Beyond the “Digital Divide:” The Computer Girls of Seelampur

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Taylor & Francis Group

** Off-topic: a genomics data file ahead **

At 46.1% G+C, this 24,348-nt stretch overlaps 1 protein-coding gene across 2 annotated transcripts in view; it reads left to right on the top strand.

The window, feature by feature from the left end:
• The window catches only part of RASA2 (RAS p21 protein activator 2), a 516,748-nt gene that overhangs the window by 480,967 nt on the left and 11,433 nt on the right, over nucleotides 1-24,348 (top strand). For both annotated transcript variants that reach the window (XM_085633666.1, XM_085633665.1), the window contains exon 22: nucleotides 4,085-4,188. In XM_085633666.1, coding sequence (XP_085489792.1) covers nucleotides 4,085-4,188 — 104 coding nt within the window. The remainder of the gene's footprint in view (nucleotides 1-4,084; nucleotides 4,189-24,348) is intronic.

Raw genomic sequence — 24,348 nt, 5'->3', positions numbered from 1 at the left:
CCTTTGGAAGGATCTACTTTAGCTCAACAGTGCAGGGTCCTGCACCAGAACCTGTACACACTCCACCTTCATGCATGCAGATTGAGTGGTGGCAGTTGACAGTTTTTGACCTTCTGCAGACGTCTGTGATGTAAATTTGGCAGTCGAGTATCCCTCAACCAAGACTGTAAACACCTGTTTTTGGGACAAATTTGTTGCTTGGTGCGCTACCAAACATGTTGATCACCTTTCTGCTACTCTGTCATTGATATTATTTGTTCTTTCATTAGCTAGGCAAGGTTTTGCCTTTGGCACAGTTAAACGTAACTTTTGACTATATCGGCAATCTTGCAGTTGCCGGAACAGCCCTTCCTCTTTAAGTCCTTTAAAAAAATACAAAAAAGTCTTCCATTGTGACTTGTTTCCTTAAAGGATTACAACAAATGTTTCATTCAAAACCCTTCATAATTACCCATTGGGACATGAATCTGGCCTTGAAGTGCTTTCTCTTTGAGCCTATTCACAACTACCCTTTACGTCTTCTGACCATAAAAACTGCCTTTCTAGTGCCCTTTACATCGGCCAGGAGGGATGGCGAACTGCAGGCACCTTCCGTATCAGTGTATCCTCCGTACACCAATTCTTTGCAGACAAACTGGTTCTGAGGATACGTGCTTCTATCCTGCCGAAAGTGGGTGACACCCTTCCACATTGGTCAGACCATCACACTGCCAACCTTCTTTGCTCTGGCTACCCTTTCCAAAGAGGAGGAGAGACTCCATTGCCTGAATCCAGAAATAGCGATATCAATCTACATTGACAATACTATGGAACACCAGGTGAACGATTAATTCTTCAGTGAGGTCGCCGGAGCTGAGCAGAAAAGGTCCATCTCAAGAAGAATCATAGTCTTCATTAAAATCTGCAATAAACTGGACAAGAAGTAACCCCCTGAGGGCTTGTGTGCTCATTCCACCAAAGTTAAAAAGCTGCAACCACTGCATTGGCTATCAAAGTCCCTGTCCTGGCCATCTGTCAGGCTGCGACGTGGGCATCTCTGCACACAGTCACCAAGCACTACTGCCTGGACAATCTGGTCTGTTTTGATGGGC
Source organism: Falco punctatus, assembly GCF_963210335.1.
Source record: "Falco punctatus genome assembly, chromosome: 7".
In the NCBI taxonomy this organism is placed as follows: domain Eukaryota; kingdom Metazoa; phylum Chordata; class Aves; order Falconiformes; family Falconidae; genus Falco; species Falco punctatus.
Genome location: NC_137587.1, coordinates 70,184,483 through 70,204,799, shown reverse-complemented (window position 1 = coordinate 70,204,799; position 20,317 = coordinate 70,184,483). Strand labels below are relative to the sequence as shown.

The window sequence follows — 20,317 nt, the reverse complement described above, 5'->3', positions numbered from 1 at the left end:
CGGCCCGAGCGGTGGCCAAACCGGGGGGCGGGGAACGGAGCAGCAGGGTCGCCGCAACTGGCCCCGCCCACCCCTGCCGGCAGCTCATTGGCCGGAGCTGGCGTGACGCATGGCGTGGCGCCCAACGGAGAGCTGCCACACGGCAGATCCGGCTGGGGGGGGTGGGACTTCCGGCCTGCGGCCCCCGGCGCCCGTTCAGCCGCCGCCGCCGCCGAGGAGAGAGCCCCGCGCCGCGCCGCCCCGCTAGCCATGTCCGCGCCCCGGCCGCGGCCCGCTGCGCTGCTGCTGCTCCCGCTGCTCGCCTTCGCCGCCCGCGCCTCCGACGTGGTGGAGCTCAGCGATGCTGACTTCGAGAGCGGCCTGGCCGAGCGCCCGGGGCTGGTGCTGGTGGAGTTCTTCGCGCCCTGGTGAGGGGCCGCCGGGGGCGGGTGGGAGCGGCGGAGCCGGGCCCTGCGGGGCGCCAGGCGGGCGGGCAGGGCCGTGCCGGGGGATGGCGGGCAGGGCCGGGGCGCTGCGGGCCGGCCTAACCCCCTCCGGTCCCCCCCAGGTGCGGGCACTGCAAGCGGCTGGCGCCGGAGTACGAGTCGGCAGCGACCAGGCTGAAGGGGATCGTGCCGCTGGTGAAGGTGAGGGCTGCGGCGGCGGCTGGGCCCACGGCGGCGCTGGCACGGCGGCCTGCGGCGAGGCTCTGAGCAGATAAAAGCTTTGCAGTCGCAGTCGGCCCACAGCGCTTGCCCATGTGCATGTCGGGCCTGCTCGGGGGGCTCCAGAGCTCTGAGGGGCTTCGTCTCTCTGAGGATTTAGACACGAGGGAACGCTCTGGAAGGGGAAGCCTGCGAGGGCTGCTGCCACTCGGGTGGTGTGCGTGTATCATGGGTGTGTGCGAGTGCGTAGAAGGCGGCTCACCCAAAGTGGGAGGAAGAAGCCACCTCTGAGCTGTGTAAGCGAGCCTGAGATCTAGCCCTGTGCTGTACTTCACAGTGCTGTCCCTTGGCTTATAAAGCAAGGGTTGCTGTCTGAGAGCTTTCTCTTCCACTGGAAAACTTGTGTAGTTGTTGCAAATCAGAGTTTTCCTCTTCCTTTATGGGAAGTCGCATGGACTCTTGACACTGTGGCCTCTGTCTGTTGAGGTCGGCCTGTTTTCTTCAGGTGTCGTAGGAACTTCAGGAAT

In the last decade, India’s position as a global information economy has aided its status as the poster child for Information and Communication Technologies for Development (ICTD) initiatives in the global South. Policy discourse emphasizes that crossing of the “digital divide” through access to technology will bring a leveling of economic and social hierarchies. Based on sustained ethnographic observations and interviews in Seelampur in New Delhi, my paper critically examines the promise of inclusion in the information society for low income “Muslim women.” In following the lives of the “computer girls” of Seelampur, I argue that access to computer training contradictorily reproduced and reified interconnected divisions of gender, class, caste, and religion. Ethnographic research reveals the complexities of everyday lived experiences among Seelampur women. The space of the ICT center was rigidly stratified and the center primarily attracted women from relatively higher class and caste positions within Seelampur. However, I argue that the women had contradictory experiences related to their status as India’s “middle-class” that restricted their economic and social mobility outside the ICT center. Their experiences testified to structural disempowerment that disrupted deterministic assumptions about ICT and mobility.